Cuttings of young shoots, 15cm with a heel, in spring.

Leaf bud cuttings in spring.

Cuttings of fully mature wood in early summer. Takes 3 months. High percentage.

Uses
*A glass of passion fruit juiceIn Australia, it is available commercially fresh and canned. In addition to being added to fruit salads, passion fruit is commonly used in desserts, such as the topping for the pavlova (a meringue cake), cheesecake, and vanilla slice. It is also used to flavour soft drinks such as Passiona and cordials.

*In the Dominican Republic, it is used to make juice, jams, the chinola flavoured syrup is used on shaved ice and it is also eaten raw sprinkled with sugar.

*In Puerto Rico, where its called Parcha, it is widely believed to lower blood pressure. This is probably because it contains harmala alkaloids and is a mild RIMA.

*In Brazil, passion fruit mousse is a common dessert, and passion fruit seeds are routinely used to decorate the tops of certain cakes. Passion fruit juice is also very common.

*In Indonesia it is eaten straight as a fruit. Nevertheless, it is common to strain the passionfruit for its juice and cook it with sugar to make some sort of thick syrup. It is then mixed with water and ice to be drunk.

*In Hawaii, where it is called lilikoi, it is normally eaten raw. Hawaiians usually crack the rind of the lilikoi either with their hands or teeth and suck out the flavorful pulp and seeds. Lilikoi can also be cut in half and the pulp can easily be scooped out with a spoon. Lilikoi flavoured syrup is a popular topping for shave ice. Ice cream and mochi are also flavoured with lilikoi, as well as many other desserts such as cookies, cakes, and ice cream. Lilikoi is also favored as a jam, jelly, as well as a butter. Lilikoi fruits are not widely available in stores, so most of the fruit eaten comes from backyard gardens or wild groves. They however can be found in farmers markets sprinkled throughout the islands.

*Passion fruit juice or syrup is an essential ingredient of some cocktails, particularly the hurricane and the Peruvian maracuya sour.

*In South Africa passion fruit is used to flavor yogurt. It is also used to flavour soft drinks such as Schweppes Sparkling Granadilla and numerous cordial drinks.

Passion fruit juice can be boiled down to a syrup, which is used in making sauce, gelatin desserts, candy, ice cream, sharbat, cake icing, cake filling, etc. There is a preference for the purple variety as fresh fruit and the yellow one for juice-making.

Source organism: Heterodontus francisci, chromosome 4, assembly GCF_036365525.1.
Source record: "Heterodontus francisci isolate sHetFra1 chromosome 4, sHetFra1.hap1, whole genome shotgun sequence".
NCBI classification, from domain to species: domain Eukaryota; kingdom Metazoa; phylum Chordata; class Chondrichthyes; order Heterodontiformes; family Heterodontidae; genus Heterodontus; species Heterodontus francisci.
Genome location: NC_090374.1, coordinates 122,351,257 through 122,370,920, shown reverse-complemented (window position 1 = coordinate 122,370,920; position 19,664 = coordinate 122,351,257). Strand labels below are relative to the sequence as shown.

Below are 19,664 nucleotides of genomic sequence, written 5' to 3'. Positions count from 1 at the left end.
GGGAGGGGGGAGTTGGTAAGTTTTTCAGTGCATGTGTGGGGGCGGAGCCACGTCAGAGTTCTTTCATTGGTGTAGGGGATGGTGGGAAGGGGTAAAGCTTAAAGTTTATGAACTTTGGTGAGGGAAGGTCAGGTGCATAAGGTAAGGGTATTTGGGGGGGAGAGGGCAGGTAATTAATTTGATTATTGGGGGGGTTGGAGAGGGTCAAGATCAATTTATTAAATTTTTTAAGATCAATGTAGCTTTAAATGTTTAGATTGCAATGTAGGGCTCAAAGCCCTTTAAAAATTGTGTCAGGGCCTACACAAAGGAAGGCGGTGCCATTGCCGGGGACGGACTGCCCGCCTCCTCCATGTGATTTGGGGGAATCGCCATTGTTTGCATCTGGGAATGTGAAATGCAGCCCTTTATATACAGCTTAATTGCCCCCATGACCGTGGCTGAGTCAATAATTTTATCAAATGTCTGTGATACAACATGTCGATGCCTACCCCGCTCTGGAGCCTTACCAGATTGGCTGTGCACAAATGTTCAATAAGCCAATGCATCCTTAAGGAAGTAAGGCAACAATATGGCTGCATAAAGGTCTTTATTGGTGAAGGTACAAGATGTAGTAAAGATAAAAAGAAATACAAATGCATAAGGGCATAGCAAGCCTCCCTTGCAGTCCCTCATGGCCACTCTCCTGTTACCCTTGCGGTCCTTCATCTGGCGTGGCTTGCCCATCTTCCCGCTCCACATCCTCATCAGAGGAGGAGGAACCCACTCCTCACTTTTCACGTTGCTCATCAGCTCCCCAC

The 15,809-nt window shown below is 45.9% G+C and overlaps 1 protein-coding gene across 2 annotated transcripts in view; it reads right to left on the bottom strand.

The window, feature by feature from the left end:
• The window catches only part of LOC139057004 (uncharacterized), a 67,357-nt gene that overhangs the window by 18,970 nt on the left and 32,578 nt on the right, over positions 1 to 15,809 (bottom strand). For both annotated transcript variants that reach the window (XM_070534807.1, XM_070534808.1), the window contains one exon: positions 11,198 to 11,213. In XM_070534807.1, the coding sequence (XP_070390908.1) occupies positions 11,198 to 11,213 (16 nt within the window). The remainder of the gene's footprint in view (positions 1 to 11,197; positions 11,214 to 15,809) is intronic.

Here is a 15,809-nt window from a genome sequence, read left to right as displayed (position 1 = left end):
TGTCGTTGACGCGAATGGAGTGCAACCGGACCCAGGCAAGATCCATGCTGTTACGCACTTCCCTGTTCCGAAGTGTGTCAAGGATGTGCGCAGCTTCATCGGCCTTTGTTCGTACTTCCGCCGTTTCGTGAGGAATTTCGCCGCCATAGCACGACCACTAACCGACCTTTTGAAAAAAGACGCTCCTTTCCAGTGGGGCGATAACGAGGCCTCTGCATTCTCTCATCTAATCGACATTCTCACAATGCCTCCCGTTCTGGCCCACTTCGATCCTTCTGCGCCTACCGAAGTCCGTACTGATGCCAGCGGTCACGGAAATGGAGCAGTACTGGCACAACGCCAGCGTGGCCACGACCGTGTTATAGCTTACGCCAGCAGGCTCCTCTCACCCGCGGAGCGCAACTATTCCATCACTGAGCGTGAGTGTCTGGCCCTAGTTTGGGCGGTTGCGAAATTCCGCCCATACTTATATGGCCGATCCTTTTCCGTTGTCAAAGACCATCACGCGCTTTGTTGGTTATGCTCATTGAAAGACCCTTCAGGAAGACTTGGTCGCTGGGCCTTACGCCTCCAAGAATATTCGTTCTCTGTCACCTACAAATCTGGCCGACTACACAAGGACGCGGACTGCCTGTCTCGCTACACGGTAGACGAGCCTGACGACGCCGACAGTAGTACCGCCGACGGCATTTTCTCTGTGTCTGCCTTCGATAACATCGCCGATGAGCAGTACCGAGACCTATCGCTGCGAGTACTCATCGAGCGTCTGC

Nutrition
Fresh Passion Fruit is known to be high in vitamin A, Potassium and dietary fibre. The Yellow variety is used for juice processing, while the Purple variety is sold in fresh fruit markets. Passion fruit juice is a good source of ascorbic acid (vitamin C).
Medicinal Uses: There is currently a revival of interest in the pharmaceutical industry, especially in Europe, in the use of the glycoside, passiflorine, especially from P. incarnata L., as a sedative or tranquilizer. Italian chemists have extracted passiflorine from the air-dried leaves of P. edulis.

The pulp of the fruit is stimulant and tonic.
In Madeira, the juice of passionfruits is given as a digestive stimulant and treatment for gastric cancer.

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Passion Fruit

Resources:
http://en.wikipedia.org/wiki/Passion_fruit
http://gbpihed.gov.in/envis/HTML/vol13_1/nrai.htm
http://www.ibiblio.org/pfaf/cgi-bin/arr_html?Passiflora+edulis
http://www.tradewindsfruit.com/passionfruit.htm

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Herbs & Plants

Passionflower

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Botanical Name :Passiflora caerulea
Family: Passifloraceae
Genus: Passiflora
Kingdom: Plantae
Division: Magnoliophyta
Class: Magnoliopsida
Order: Malpighiales

Other Names: Apricot Vine, Corona de Cristo, Granadilla, Maypop, Passiflora, Passiflora incarnata, Passion Vine, Water Lemon

Bengali Name :Jhumko Lata
Parts Used: The above-ground parts (flowers, leaves, and stems) of the passionflower are used for medicinal purposes. (Plant – dried, collected after some of the berries have natured
Flower – dried)

Habitat:
The plant is indigenous to an area from the southeast U.S. to Argentina and Brazil.Southeast Asia…India, Bangladesh & Burma.

Description:Passion flower (Passiflora; syn. Disemma Labill.) is a genus of about 500 species of flowering plants in the family Passifloraceae. They are mostly vines, with some being shrubs, and a few species being herbaceous. For information about the fruit of the passiflora plant, see passionfruit.

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It has a long vine which grows for 30 feet in length and bears alternate, serrate leaves with finely toothed lobes. The flowers are white with purple centers developing in the leaf axils, blooming from May to July. The fruit is a smooth, yellow, ovate berry containing numerous seeds.

CHEMICAL COMPOSITION
Alkaloids……..Apigenin………Carbohydrates
Coumarins……..Flavonoids……………Fructose
Glucose……….Gum……………………..Harmaline
Harmalol……..Harman………………….Harmine
Maltol……….Plant alcohols…………..Orientin
Raffinose……Saponaretin………………Saponarin
Scopoletin…..Stigmasterol……………Sitosterol
Sterols……..Sucrose……………………..Umbelliferone
Vitexin

Medical and entheogenic uses